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  • How Extending Time in Developmental Math Impacts Student Persistence and Success: Evidence from a Regression Discontinuity in Community Colleges
  • Federick Ngo (bio) and Holly Kosiewicz (bio)

Improving the outcomes of students in developmental or remedial math remains a puzzle in higher education. Nationally, about 60 percent of community college students take remedial courseswork, most likely because they are deemed academically under-prepared for college level courses (Bailey, Jeong, & Cho, 2010). Of these students, only about 40 percent persist and complete the gatekeeper college-level math courses typically required to earn postsecondary credentials. The lower a student’s initial level of math remediation, the less likely that student will earn desired credentials or transfer to a [End Page 267] four-year institution (Bahr, 2012; Fong, Melguizo, & Prather, 2015). While some of these outcomes can be explained by students’ academic preparation, they also may be related to the amount of time students spend in remediation (Edgecombe, 2011), to the additional costs of taking remedial courses (Melguizo, Hagedorn, & Cypers, 2008), or to the quality of instruction in these courses (Grubb, 1999). The puzzle is that the very intervention that is aimed at preparing students to be successful in gatekeeper college-level courses may at the same time be an obstacle and deterrent to their persistence in college.

Concerns with low persistence and completion rates have motivated proponents of reform to reconsider the delivery of developmental math (Burdman, 2012; Rutschow & Schneider, 2011). Moving away from the traditional sequence of multiple semester-long courses taught in lecture-based formats, practitioners and policy-makers have explored alternative models of delivery that accelerate student progress, contextualize curriculum and instruction, or provide additional supports to students in developmental courses (Rutschow & Schneider, 2011). But in an examination of math course offerings in a set of urban community colleges in California, Kosiewicz, Ngo, and Fong (2016) found that a far more prevalent model of delivery was to extend time in remediation, essentially slowing down the delivery of math content. Specifically, some of the colleges implemented placement policies that assigned students to either extended two-semester1 or traditional one-semester elementary algebra courses that serve as prerequisites for college-level math. Both types of courses start with roughly the same content from day one, but the extended algebra courses move at a slower pace and force students to make two enrollment decisions: one to enroll in the first half of the course and another to enroll in the second.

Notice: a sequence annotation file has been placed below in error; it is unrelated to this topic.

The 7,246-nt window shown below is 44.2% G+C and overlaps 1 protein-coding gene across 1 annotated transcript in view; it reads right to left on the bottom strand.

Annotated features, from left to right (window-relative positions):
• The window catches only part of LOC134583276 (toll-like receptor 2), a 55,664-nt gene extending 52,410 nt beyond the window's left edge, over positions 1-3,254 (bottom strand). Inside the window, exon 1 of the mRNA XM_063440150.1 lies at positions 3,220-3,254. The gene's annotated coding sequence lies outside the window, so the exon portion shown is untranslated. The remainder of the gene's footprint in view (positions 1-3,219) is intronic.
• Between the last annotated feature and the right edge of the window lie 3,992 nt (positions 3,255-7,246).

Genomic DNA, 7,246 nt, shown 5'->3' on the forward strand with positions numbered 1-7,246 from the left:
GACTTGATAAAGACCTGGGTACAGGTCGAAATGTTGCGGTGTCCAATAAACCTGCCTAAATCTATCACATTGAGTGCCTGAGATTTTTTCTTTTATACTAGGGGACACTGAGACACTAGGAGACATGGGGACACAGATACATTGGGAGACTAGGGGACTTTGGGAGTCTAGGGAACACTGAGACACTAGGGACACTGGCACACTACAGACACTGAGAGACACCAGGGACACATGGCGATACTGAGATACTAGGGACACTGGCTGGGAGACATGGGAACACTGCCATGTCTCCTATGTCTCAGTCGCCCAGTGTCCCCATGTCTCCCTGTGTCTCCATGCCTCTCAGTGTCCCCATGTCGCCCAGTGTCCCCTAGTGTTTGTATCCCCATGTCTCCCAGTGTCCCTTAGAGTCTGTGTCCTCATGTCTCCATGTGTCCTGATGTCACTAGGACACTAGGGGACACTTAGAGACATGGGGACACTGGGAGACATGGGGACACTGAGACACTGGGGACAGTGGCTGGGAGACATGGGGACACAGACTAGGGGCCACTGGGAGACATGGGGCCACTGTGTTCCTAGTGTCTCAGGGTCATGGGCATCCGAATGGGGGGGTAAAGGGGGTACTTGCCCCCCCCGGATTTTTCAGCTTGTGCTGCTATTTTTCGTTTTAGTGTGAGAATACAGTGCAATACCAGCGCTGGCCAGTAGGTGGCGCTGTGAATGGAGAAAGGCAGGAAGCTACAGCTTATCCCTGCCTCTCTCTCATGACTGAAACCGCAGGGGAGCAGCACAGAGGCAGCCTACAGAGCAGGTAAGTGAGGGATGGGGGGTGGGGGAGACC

Lengthening the amount of time in math in this way is thought to be an intervention that improves academic achievement. The underlying logic is that lower-skilled students may need more time and instruction to master necessary algebraic concepts (Aronson, Zimmerman, & Carlos, 1999). However, while there is some evidence that increasing the amount of instructional time in algebra benefits middle and high school students (Cortes, Goodman, & Nomi, 2015; Taylor, 2014), it is unclear whether this practice is beneficial to community college students, for whom the additional costs in terms of time and money may outweigh the benefits of remediation. Does extending time in algebra by a semester help community college students persist and succeed in developmental math and college?

We investigate this research question using administrative data from four large urban community colleges in California. The nature of math course placement policies within these colleges provides the opportunity to use a [End Page 268] regression discontinuity (RD) design to estimate the impact of assigning students to extended math courses relative to single-semester courses on student achievement outcomes. While other researchers have used RD designs in the setting of developmental math to identify the effects of placement in remediation, they have predominantly examined placement into disparate math courses (e.g., the effects of placement in elementary versus intermediate algebra on student outcomes). Thus it is difficult to disentangle whether differences in outcomes are attributable to differences in time spent in remediation or to the academic preparation within remedial courses. This study is unique because we are able to focus on the effects of requiring students to spend additional time in math remediation. Students around the placement cutoffs are considered statistically identical, but one group must take two semesters of algebra instead...


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pp. 267-306
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